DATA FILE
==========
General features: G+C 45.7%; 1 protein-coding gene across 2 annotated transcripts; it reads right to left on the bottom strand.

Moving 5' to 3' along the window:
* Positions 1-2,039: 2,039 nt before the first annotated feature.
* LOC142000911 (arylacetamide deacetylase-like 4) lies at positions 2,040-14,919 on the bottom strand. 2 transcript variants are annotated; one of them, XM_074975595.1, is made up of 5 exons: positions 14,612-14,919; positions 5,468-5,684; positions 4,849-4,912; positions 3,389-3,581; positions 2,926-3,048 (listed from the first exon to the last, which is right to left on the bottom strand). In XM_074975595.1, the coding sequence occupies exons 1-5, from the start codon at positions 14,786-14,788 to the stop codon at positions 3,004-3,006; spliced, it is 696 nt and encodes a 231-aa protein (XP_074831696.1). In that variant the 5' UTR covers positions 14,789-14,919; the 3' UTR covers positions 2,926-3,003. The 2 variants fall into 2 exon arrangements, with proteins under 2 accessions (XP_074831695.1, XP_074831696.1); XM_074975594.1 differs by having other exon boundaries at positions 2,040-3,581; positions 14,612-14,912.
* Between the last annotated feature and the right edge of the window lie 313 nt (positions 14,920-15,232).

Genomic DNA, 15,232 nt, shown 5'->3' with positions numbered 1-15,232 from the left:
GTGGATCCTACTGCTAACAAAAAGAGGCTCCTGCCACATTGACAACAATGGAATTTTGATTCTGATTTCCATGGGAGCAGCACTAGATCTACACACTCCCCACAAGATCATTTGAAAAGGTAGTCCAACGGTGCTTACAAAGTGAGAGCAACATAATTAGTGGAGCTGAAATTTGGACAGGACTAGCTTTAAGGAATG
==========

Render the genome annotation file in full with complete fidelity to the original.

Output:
General features: G+C 45.7%; 1 protein-coding gene across 2 annotated transcripts; it reads right to left on the bottom strand.

Moving 5' to 3' along the window:
* Positions 1-2,039: 2,039 nt before the first annotated feature.
* LOC142000911 (arylacetamide deacetylase-like 4) lies at positions 2,040-14,919 on the bottom strand. 2 transcript variants are annotated; one of them, XM_074975595.1, is made up of 5 exons: positions 14,612-14,919; positions 5,468-5,684; positions 4,849-4,912; positions 3,389-3,581; positions 2,926-3,048 (listed from the first exon to the last, which is right to left on the bottom strand). In XM_074975595.1, the coding sequence occupies exons 1-5, from the start codon at positions 14,786-14,788 to the stop codon at positions 3,004-3,006; spliced, it is 696 nt and encodes a 231-aa protein (XP_074831696.1). In that variant the 5' UTR covers positions 14,789-14,919; the 3' UTR covers positions 2,926-3,003. The 2 variants fall into 2 exon arrangements, with proteins under 2 accessions (XP_074831695.1, XP_074831696.1); XM_074975594.1 differs by having other exon boundaries at positions 2,040-3,581; positions 14,612-14,912.
* Between the last annotated feature and the right edge of the window lie 313 nt (positions 14,920-15,232).

Genomic DNA, 15,232 nt, shown 5'->3' with positions numbered 1-15,232 from the left:
GTGGATCCTACTGCTAACAAAAAGAGGCTCCTGCCACATTGACAACAATGGAATTTTGATTCTGATTTCCATGGGAGCAGCACTAGATCTACACACTCCCCACAAGATCATTTGAAAAGGTAGTCCAACGGTGCTTACAAAGTGAGAGCAACATAATTAGTGGAGCTGAAATTTGGACAGGACTAGCTTTAAGGAATG